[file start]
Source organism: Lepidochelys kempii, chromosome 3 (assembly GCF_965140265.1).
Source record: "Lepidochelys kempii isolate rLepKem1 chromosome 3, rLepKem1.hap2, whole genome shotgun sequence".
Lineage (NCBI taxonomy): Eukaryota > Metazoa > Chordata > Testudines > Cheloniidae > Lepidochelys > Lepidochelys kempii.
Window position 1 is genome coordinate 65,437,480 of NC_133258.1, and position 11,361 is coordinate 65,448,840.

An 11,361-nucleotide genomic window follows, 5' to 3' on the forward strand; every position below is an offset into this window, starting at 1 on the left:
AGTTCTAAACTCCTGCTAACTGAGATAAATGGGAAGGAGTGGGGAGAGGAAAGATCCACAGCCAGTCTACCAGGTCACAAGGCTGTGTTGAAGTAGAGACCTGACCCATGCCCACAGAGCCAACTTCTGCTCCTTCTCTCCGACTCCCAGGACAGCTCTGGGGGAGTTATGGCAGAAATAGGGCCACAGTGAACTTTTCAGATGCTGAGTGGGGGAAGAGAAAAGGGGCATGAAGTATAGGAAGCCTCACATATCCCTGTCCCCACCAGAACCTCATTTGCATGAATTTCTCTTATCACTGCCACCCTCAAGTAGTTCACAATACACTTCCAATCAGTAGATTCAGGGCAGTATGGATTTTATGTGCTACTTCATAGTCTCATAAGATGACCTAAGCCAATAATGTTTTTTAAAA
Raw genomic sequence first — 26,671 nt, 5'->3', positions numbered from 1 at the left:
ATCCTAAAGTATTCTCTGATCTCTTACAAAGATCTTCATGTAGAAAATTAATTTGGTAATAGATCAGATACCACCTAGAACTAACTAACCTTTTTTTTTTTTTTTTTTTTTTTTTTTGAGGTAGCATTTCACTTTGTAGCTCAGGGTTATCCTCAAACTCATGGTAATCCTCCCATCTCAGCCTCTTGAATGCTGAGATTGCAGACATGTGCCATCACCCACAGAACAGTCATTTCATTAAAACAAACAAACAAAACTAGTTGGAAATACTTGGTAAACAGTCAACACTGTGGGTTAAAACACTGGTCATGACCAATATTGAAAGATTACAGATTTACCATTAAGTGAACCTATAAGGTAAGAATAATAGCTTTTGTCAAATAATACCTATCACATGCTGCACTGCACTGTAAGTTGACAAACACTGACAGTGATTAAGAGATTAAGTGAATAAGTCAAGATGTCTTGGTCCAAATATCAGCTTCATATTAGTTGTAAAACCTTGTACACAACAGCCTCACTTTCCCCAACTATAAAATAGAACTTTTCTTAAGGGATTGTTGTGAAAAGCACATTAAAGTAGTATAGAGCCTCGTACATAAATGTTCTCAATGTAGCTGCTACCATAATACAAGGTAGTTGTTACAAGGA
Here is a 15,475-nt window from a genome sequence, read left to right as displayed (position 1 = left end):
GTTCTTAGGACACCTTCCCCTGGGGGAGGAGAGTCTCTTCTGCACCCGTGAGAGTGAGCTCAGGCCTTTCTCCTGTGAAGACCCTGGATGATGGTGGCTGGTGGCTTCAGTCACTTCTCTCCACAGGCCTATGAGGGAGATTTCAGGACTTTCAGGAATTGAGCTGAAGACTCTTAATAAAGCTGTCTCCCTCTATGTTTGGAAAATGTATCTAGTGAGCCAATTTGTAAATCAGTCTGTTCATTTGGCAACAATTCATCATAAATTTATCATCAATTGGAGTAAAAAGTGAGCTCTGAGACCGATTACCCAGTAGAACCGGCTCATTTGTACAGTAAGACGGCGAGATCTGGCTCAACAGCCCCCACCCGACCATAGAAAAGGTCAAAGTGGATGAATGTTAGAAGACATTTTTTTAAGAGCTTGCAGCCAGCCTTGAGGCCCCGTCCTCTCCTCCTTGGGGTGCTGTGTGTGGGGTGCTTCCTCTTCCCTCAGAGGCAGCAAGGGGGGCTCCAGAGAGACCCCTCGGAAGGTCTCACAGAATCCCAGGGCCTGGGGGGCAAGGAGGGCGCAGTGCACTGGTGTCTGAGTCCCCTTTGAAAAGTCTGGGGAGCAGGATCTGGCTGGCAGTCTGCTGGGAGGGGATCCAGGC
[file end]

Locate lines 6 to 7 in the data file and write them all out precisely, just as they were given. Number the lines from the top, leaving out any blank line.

AGTTCTAAACTCCTGCTAACTGAGATAAATGGGAAGGAGTGGGGAGAGGAAAGATCCACAGCCAGTCTACCAGGTCACAAGGCTGTGTTGAAGTAGAGACCTGACCCATGCCCACAGAGCCAACTTCTGCTCCTTCTCTCCGACTCCCAGGACAGCTCTGGGGGAGTTATGGCAGAAATAGGGCCACAGTGAACTTTTCAGATGCTGAGTGGGGGAAGAGAAAAGGGGCATGAAGTATAGGAAGCCTCACATATCCCTGTCCCCACCAGAACCTCATTTGCATGAATTTCTCTTATCACTGCCACCCTCAAGTAGTTCACAATACACTTCCAATCAGTAGATTCAGGGCAGTATGGATTTTATGTGCTACTTCATAGTCTCATAAGATGACCTAAGCCAATAATGTTTTTTAAAA
Raw genomic sequence first — 26,671 nt, 5'->3', positions numbered from 1 at the left: